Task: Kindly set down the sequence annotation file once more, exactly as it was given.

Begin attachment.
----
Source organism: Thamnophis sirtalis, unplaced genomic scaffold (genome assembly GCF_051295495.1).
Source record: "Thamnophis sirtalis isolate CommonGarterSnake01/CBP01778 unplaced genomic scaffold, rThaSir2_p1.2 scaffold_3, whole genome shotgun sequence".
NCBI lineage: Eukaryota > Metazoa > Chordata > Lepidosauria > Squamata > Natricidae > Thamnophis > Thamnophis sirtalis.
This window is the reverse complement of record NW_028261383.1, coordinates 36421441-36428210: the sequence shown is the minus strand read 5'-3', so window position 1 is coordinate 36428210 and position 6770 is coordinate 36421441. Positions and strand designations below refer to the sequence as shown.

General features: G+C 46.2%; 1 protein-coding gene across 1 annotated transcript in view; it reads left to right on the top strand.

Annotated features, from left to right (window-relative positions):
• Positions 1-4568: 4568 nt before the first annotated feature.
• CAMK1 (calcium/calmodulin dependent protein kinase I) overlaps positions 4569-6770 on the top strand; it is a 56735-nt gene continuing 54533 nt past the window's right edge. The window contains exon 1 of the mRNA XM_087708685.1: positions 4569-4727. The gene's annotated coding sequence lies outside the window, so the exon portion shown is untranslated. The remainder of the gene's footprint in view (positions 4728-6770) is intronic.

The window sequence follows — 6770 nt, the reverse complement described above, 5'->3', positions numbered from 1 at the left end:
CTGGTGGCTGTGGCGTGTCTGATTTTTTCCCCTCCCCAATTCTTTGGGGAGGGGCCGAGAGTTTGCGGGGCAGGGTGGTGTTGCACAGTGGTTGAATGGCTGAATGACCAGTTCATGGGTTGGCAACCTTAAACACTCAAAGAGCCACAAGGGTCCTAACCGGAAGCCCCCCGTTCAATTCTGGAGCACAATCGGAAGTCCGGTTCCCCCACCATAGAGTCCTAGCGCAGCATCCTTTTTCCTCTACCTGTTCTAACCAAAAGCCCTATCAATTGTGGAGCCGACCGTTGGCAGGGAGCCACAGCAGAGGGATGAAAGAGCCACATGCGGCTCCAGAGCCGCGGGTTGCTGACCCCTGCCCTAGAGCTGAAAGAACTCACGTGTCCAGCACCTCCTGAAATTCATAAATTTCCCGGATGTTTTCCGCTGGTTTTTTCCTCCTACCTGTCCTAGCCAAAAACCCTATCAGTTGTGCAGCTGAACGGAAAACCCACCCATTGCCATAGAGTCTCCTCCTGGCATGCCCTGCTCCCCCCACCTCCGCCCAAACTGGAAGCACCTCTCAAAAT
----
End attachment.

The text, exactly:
Source organism: Thamnophis sirtalis, unplaced genomic scaffold (genome assembly GCF_051295495.1).
Source record: "Thamnophis sirtalis isolate CommonGarterSnake01/CBP01778 unplaced genomic scaffold, rThaSir2_p1.2 scaffold_3, whole genome shotgun sequence".
NCBI lineage: Eukaryota > Metazoa > Chordata > Lepidosauria > Squamata > Natricidae > Thamnophis > Thamnophis sirtalis.
This window is the reverse complement of record NW_028261383.1, coordinates 36421441-36428210: the sequence shown is the minus strand read 5'-3', so window position 1 is coordinate 36428210 and position 6770 is coordinate 36421441. Positions and strand designations below refer to the sequence as shown.

General features: G+C 46.2%; 1 protein-coding gene across 1 annotated transcript in view; it reads left to right on the top strand.

Annotated features, from left to right (window-relative positions):
• Positions 1-4568: 4568 nt before the first annotated feature.
• CAMK1 (calcium/calmodulin dependent protein kinase I) overlaps positions 4569-6770 on the top strand; it is a 56735-nt gene continuing 54533 nt past the window's right edge. The window contains exon 1 of the mRNA XM_087708685.1: positions 4569-4727. The gene's annotated coding sequence lies outside the window, so the exon portion shown is untranslated. The remainder of the gene's footprint in view (positions 4728-6770) is intronic.

The window sequence follows — 6770 nt, the reverse complement described above, 5'->3', positions numbered from 1 at the left end:
CTGGTGGCTGTGGCGTGTCTGATTTTTTCCCCTCCCCAATTCTTTGGGGAGGGGCCGAGAGTTTGCGGGGCAGGGTGGTGTTGCACAGTGGTTGAATGGCTGAATGACCAGTTCATGGGTTGGCAACCTTAAACACTCAAAGAGCCACAAGGGTCCTAACCGGAAGCCCCCCGTTCAATTCTGGAGCACAATCGGAAGTCCGGTTCCCCCACCATAGAGTCCTAGCGCAGCATCCTTTTTCCTCTACCTGTTCTAACCAAAAGCCCTATCAATTGTGGAGCCGACCGTTGGCAGGGAGCCACAGCAGAGGGATGAAAGAGCCACATGCGGCTCCAGAGCCGCGGGTTGCTGACCCCTGCCCTAGAGCTGAAAGAACTCACGTGTCCAGCACCTCCTGAAATTCATAAATTTCCCGGATGTTTTCCGCTGGTTTTTTCCTCCTACCTGTCCTAGCCAAAAACCCTATCAGTTGTGCAGCTGAACGGAAAACCCACCCATTGCCATAGAGTCTCCTCCTGGCATGCCCTGCTCCCCCCACCTCCGCCCAAACTGGAAGCACCTCTCAAAAT